El Rodeo!

ARK Retreat: Crossfit Challenge!                                      10-12-18
As we have mentioned previously, we have taken on a bit more responsibility with the youth group at our church. This culminates in the annual youth retreat, which jump-starts our theme for the year. This year, our theme is Crossfit Challenge! We discussed how spiritual disciplines are a part of our relationship with God (vertical) and our relationship with our community (horizontal). We focused on the spiritual disciplines of prayer and worship this weekend and were very encouraged to hear that even though these are probably the two most practiced disciplines, there was so much that was new and challenged the youth. Sometimes getting back to the basics opens up all sorts of avenues for growth.  Please keep them in your prayers as they live out what they learn.

It was a busy weekend with 40 students attending- we had lots of fun with games, campfires, pool time, and fabulous food. Andrew and I led the sessions and then the students had some time to practice the discipline we talked about, before having discussion time in their small groups. We had an amazing team of leaders who loved on the kids all weekend and helped keep the chaos under control. Overall, it was a great weekend and we are grateful for the chance to do ministry together.

(I must note that Danielle was amazing as she coordinated this retreat!  I am always amazed at her ability and strengths of organizing events.  She did such a great job of delegating and orchestrating the other leaders' roles (and I am very thankful for all 10+ adults who volunteered and helped make this weekend possible).  Danielle did a fantastic job which I cannot say enough.  I am thankful I only had to worry about writing the sessions before the retreat. My wife is the best.)
Checking in students

In the coming months we plan to dive into a new spiritual discipline each month we meet.  And we will be asking some of the other leaders to share in the teaching as well.  We are excited to see how God uses this year to challenge and grow all of us in Loving Him and Loving our Community around us.

Happy, but tired leaders!

Celebrating our second anniversary                                   10-22-18
The best part about anniversaries is that you typically take time to stop and reflect on the past year.  The theme of this past year for us has been a dichotomy: Settle-in and Travel.
Lusaka has been the longest place we have lived since being married.  It is the place that we have let roots grow as we connect with the community around us.  At church, we have been able to help regularly with tech team (sound and projection), be on a pastor call/search committee, and the monthly Ark Youth Group was handed over to us to lead.  At work, we continue to be given more responsibilities and did lots of traveling (me more than Danielle but she still went to both Kenya and Niger).  We continue to grow in our ability to host visitors both family and friends, with a total of more than 12 weeks of visitors over the year. For fun, Andrew had a few Man Nights with the guys and Danielle had a few ladies events, while Andrew was traveling.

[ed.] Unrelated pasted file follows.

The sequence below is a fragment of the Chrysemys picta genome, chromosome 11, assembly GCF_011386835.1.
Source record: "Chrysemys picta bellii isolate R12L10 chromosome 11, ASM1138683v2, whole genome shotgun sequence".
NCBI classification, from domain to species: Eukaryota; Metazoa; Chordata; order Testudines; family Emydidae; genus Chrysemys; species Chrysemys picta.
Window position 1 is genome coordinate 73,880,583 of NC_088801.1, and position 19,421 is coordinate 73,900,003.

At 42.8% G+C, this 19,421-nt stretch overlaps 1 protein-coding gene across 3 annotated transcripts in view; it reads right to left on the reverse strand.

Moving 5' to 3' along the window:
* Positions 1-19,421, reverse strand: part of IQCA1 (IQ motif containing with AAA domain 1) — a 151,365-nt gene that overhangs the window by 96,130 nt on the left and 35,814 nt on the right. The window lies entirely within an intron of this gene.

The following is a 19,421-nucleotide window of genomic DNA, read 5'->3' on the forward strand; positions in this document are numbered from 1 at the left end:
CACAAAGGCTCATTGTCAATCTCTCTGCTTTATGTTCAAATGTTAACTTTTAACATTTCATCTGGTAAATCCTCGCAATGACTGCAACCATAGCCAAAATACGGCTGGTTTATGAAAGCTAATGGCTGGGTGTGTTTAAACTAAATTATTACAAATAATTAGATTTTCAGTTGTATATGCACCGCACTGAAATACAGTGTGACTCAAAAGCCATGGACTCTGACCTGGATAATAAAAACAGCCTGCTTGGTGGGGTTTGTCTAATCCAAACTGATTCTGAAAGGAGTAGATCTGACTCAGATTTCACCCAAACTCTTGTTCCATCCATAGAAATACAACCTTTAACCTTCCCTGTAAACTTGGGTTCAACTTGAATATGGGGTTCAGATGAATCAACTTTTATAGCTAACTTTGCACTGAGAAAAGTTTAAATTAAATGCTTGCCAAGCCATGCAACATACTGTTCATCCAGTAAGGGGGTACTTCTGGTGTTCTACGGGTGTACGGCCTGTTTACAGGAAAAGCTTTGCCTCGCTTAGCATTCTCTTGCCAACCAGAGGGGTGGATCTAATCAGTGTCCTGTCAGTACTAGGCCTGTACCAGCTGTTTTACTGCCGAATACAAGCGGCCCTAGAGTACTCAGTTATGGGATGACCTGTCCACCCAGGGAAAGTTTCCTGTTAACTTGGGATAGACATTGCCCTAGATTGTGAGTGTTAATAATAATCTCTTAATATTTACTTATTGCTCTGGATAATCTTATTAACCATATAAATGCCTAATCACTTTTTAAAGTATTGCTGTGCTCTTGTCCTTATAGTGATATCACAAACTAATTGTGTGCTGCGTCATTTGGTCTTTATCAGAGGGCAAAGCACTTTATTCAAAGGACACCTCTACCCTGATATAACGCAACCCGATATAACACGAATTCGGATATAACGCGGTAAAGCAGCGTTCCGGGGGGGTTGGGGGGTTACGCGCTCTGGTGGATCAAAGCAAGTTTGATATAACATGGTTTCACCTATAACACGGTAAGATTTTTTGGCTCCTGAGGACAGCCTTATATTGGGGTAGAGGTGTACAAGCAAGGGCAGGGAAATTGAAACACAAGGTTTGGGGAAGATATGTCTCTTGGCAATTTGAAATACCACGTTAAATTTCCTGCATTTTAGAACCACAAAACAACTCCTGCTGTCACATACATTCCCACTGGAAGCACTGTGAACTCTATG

With each passing month, it seemed like there were always plane tickets on the docket.  For work, Andrew travelled to Niger-twice, Uganda, Ethiopia-twice, Malawi, and the USA. For work, Danielle travelled to Kenya and Niger.  For fun and rest, we flew to Ethiopia, Rwanda, Tanzania, Kenya and the USA (not to mention day trips to Botswana and Zimbabwe).  We also got to visit a handful of Zambia's amazing National Parks – Mosi-Oa-Tunya , South Luangwa, and Kafue – Seeing Rhinos, Elephant, Lions, Giraffe,  Cape Buffalo, Hartebeast, Zebra, Hippos, Hyena, Africa Wild Dogs, Fish Eagles, and so much more.  Plus, we still have continued our Date Night Tuesdays and discovered many fun and tasty restaurants in Lusaka.

It's been quite the year of balancing travel with settling well in Lusaka. I think we are still figuring out work travel and being apart, but we have also noticed that many of the expat community also travel a considerable amount as well. It is a whirlwind season of life, but we are so thankful to be able to do it together.

This year, we got to celebrate our anniversary over a long weekend with our good friends, in Kafue National Park.  We stayed in safari tents (definitely glamping), went on game drives, a boat cruise, and  had a chance to just rest and recoup from the busyness of the last few weeks. As an added bonus, we were so far out in the middle of the bush that we didn’t have cellphone service, thus completely unplugged for a few days, which was a nice refreshment.